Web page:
Saturday, February 5, 2011

Secret weapons.

I must be getting better.
Although I'm not entirely out of the weeds yet on my back injury, something must be going right, because I've started to cook again.

I made a beef stew this week, and it was delicious, and we ate it over egg noodles, and my husband licked the bowl.

This post is not about that.

It's about secret weapons.
Secret ingredients: that thing which makes a recipe a well-needed tweak, maximizes flavor and gives the dish a certain, I don't know what.

The reason I've been thinking about this is that I made the aforementioned beef stew, and while it WAS good, something was just a bit off. I chalked it up to the fact that I didn't have any red wine handy to de-glaze the pot, nor had anything for liquid other than some boxed chicken stock. Obviously, something was lacking.

Salt? No, there was plenty.
Acid, then? Adding cider vinegar or lemon would have taken it in the wrong direction; it was already too bright. No, no, what it needed was the exact opposite, some depth. But how?
The entire point of me making this pot of stuff was that I really, really didn't want to leave the apartment for things not on hand. Which, sadly included tomato paste, my go-to for depth.


Twitter suggested a number of ingredients that might round out the flavor and add some richness, depth and, well, beefyness. I would say umami, except I think umami is a stupid sounding word and one that's annoyingly overused.

What worked, in the end, to turn my blandish beef stew into something utterly delectable?
one squirt of ketchup. One bay leaf. Three drops of soy sauce. One tiny drop of fish sauce.
The end result tasted like none of these things; it only tasted beefy and incredible.

THATS what I mean by secret weapons.

Now that I know the soy/fish sauce thing, I'm never going back. (thanks to Ron Zimmerman, @herbguy, for that little trick)

I've compiled a few secret weapons, perhaps not so secret now.

Baked goods and other things -
  • Tea masala
  • Cardamom
  • Ginger-brew (essentially ginger sugar)
  • Chinese slab brown sugar
  • espresso powder
  • Sadaf cardamom tea (to replace liquid) or Good Earth herbal tea
  • Bacon grease (savory pastries)
  • Greek yogurt
  • Hawaiian sea salt
  • Yank Sing chili sauce (either the oil off the top or a bit of the mixed in detritus)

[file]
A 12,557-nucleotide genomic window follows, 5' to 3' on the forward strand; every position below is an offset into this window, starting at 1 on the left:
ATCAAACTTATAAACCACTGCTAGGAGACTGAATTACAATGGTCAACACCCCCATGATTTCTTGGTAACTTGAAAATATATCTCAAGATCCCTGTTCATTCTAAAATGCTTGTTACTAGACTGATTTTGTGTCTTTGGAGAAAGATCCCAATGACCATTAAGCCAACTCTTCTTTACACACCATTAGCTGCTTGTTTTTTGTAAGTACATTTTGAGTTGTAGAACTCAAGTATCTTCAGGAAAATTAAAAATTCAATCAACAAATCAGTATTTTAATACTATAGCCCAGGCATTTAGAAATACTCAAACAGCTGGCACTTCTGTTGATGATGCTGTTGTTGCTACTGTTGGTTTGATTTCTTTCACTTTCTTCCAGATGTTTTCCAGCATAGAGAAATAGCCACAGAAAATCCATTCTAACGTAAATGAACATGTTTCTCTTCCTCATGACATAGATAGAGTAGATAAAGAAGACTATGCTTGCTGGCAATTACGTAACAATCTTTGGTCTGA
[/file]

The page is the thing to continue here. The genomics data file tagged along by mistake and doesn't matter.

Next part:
• Sriracha
  • Garam masala
  • Dave's Insanity ghost pepper sauce (never more than a drop!)
  • Cider vinegar
  • Fresh lemon or lime juice
  • leftover white wine
  • Tabasco
  • Tomato paste
  • Black soy sauce
  • Fish sauce
  • Parmesan rind
  • ketchup
  • dutch-process cocoa powder
I'm sure there are a ton more - after all, everyone has a favorite secret weapon.

Anyone willing to share some of theirs?


britni said...

I know you've got sugar under the baked goods, but sometimes adding sugar to something savory (like a stir fry or soup) lends balance and depth to the dish.
And yeah, about that fish sauce? ISN'T IT AMAZING!?!?!? I loves it.

Casey@Good. Food. Stories. said...

You have outdone yourself with the illustration this time - I'd love to frame a print of this drawing, but then my husband would realize why his food has been tasting so good!

Foodbat said...

Ha! Thanks. They would be a lot better on the whole if I wanted to put any effort in.

Jenni said...

Great post! I've been using fish sauce in all my savory stuff for awhile now--it's especially good in chicken or turkey soup!

What a great reference--some of these secret weapons already live in my arsenal (garam masala, cardamom, espresso powder, fish sauce, vinegars&other acids), and others I'm going to have to keep on hand when a dish needs *just* a little tweaking!

Medifast Coupons said...

I do love all the little secret ingredients that we can substitute with or to just change up a flavor or add a flavor. And some of them I know if the family knew they would be turning up their noses whether it was good or not they wouldn't even try. Us cooks we have to have our secrets :)

Christine Wu said...

Mine would be sesame oil, shrimp paste and sambel oelek. And yes! Fish sauce FTW.

Jean | Delightful Repast said...

We share many of the same secrets! One of my faves is not on your list. Lea & Perrins Worcestershire sauce. Couldn't function without it! And sesame oil.